Looking at any image of Sharon Tate, the viewer is struck not only by the symmetrical proportions of her exquisite face and her tranquil expression, but also by a latent vulnerability in her immense brown eyes and wide, warm smile. The appalling and arbitrary nature of her death has defined Sharon’s memory in popular culture since 1969, but now her murder — which shocked Hollywood and halted the frenzied momentum of the Swinging Sixties — is the least important narrative in a new exhibition that aims to restore her to her rightful place as a pop culture icon and muse for designers, artists and film-makers who are still inspired by her magnetism today.
The Sharon Tate show at the Newbridge Museum of Style Icons is one of the most intriguing exhibits in its history, spanning a collection of personal possessions, fashion and photographs that belonged to the actress and model, which were retrieved from her home by her father after her death. The items are a selection from over 100 to be auctioned by Julien’s of Hollywood on November 17, from the estate of Tate, which has been guarded by her sister Debra since 2000. The auction has been the source of acute interest from collectors, museums and the general public due to the tragic circumstances of Tate’s death on August 9, 1969, when the actress and four others were brutally murdered by the Manson Family at her home on 10050 Cielo Drive in Benedict Canyon, LA.
Martin Nolan, the executive Director of Julien’s, has managed many auctions in his career but has rarely seen the levels of interest generated by the Sharon Tate auction. He explains: “People are fascinated by Sharon Tate. She represented the Swinging Sixties. There was that terrible, terrible, tragic day when she was robbed from her family, from the world, but we’re not focusing on that at all. We’re focusing on 26 years of a fun life, an amazing life, that she enjoyed and we’re looking at her legacy. I think Newbridge are brave to be the first to put their hands up and say they would do it. It is a museum of ‘style icons’ and Sharon Tate was a style icon and continues to be one.”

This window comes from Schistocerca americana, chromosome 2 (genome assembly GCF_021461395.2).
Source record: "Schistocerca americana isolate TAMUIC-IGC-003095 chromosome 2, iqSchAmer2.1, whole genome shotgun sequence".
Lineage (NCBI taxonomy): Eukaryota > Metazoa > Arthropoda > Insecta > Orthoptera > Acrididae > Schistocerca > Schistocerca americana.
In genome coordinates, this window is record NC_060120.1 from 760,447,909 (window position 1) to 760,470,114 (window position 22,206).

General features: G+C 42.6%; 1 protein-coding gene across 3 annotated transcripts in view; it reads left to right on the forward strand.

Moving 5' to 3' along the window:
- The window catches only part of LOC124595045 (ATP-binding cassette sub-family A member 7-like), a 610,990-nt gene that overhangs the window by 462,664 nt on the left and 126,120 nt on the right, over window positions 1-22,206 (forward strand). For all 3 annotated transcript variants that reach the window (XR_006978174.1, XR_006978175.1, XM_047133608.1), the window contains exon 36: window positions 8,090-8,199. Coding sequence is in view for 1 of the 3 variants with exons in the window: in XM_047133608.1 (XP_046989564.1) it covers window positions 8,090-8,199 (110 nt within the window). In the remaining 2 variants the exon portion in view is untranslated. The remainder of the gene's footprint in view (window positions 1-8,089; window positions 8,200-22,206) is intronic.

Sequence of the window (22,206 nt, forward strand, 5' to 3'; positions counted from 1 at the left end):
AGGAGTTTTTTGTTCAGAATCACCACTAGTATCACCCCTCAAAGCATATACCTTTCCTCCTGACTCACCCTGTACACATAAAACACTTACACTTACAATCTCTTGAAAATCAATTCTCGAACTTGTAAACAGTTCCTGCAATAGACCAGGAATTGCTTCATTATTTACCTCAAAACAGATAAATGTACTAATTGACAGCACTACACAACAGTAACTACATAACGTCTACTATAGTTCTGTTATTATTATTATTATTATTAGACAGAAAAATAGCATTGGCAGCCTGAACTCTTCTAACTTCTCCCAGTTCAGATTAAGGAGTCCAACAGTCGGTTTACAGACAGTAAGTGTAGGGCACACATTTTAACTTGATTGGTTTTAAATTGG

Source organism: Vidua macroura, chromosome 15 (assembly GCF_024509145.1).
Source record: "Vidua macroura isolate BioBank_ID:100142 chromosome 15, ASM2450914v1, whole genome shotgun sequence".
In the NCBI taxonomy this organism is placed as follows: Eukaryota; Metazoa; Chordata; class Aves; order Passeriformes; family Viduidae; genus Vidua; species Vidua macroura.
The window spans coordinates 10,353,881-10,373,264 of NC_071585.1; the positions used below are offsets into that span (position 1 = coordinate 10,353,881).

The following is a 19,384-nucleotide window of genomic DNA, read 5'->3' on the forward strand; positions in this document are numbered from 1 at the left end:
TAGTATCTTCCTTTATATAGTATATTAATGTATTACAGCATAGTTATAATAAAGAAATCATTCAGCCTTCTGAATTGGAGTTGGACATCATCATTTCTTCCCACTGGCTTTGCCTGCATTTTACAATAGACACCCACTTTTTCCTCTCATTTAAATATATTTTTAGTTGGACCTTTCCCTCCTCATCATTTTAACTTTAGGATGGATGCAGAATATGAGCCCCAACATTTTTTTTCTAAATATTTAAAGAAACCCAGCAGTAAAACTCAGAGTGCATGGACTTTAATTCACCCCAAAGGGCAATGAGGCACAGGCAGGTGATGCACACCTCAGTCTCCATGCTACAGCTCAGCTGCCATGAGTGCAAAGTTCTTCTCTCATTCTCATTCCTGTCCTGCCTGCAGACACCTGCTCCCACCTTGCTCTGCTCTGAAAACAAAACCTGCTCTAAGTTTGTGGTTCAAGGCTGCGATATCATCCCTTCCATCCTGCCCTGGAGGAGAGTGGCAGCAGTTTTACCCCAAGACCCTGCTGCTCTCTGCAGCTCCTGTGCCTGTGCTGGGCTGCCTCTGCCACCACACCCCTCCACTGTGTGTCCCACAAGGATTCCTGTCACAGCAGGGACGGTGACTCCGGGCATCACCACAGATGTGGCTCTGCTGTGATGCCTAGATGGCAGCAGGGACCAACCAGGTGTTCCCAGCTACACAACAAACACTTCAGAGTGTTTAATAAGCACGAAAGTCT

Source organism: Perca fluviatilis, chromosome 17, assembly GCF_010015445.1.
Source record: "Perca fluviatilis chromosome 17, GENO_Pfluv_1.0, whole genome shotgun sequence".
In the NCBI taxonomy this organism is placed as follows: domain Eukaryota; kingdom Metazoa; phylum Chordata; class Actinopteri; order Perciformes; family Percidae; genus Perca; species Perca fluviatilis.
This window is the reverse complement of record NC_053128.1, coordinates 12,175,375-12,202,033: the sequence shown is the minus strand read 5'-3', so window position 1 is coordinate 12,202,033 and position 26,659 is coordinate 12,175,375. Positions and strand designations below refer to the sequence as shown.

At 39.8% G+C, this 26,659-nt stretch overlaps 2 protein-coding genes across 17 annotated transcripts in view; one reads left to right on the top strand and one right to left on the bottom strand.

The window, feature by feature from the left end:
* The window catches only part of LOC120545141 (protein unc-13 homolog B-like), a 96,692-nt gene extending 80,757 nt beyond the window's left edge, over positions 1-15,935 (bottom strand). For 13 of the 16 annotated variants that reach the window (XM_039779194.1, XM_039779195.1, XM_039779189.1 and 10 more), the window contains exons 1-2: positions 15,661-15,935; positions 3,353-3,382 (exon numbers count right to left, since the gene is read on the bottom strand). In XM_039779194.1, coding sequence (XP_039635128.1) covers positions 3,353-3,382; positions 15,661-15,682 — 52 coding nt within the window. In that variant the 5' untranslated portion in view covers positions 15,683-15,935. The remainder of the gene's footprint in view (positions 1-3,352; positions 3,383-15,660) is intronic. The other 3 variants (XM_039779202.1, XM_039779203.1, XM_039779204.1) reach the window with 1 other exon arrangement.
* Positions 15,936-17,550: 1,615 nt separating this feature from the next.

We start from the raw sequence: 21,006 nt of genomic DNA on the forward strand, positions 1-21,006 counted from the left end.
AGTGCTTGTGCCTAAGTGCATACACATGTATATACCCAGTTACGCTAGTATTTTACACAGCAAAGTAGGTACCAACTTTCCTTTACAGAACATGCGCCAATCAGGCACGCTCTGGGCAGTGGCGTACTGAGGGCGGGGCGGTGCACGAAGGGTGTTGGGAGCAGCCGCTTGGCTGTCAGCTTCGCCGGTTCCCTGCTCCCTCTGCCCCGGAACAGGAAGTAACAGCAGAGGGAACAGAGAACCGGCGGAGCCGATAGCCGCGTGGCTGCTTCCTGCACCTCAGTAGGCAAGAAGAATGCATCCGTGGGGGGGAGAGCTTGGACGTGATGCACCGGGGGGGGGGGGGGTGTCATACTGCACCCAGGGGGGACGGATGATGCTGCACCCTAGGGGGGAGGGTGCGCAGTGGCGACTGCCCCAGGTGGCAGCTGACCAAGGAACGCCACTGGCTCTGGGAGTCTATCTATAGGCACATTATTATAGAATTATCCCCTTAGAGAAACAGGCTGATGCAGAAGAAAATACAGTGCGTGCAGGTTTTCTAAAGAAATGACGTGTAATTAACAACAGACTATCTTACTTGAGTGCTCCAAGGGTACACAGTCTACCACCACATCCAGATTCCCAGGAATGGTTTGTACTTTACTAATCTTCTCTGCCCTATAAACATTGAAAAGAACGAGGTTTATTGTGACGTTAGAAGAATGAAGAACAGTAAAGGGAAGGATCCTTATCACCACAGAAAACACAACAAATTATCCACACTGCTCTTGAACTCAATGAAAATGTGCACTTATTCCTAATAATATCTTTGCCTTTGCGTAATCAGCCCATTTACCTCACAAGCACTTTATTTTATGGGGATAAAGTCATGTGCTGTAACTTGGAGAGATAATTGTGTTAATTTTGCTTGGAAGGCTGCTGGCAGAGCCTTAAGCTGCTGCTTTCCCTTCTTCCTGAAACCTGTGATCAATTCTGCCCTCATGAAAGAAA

He adds: “Debra, her younger sister, is finally letting go because she realises she can’t continue to take care of these items forever and she also wants people to be re-introduced to Sharon, to see who she was, learn more about her, see all the amazing life and fashion statements.” Debra has stated previously: “I wanted to give a flavour of the person behind the scenes — that is why I put in almost everything.”
Next year will mark the 50th anniversary of Sharon Tate’s death and already revived interest in her is building, prompted by the three films slated for release in 2019, about or featuring the actress. These are Michael Polish’s Tate with Kate Bosworth, Quentin Tarantino’s Once Upon a Time in Hollywood starring Margot Robbie, and Daniel Farrand’s The Haunting of Sharon Tate, featuring Hilary Duff.
Sharon Tate was eight-and-a-half months pregnant and married to the film director Roman Polanski at the time of her death. Together they had been the epitome of cool — a cosmopolitan 1960s couple with homes in LA and London, a social circle that encompassed Hollywood, music, aristocracy and the art world, and a bohemian lifestyle that reflected a blend of Swinging London, West Coast liberalism and the hippy revolution of the era. Peter Evans the photojournalist said of them: “Cool, nomadic, talented and nicely shocking… they became part of the anti-Establishment establishment. They became rich but never regal.”
Sharon Tate was the oldest child of a military family and had the typical transitory lifestyle of a “military brat”. She was quiet and reserved as a child and teen, despite winning numerous beauty pageants. Described by her family as shy and lacking in self-confidence, she nevertheless had presence and an aura of poise and elegance.
As she matured, her striking beauty drew attention and while living in Verona, Italy, she appeared as an extra in
Actress Sharon Tate’s personal style epitomised the Swinging Sixties, but her life story was overshadowed by her brutal death, writes Rose Mary Roche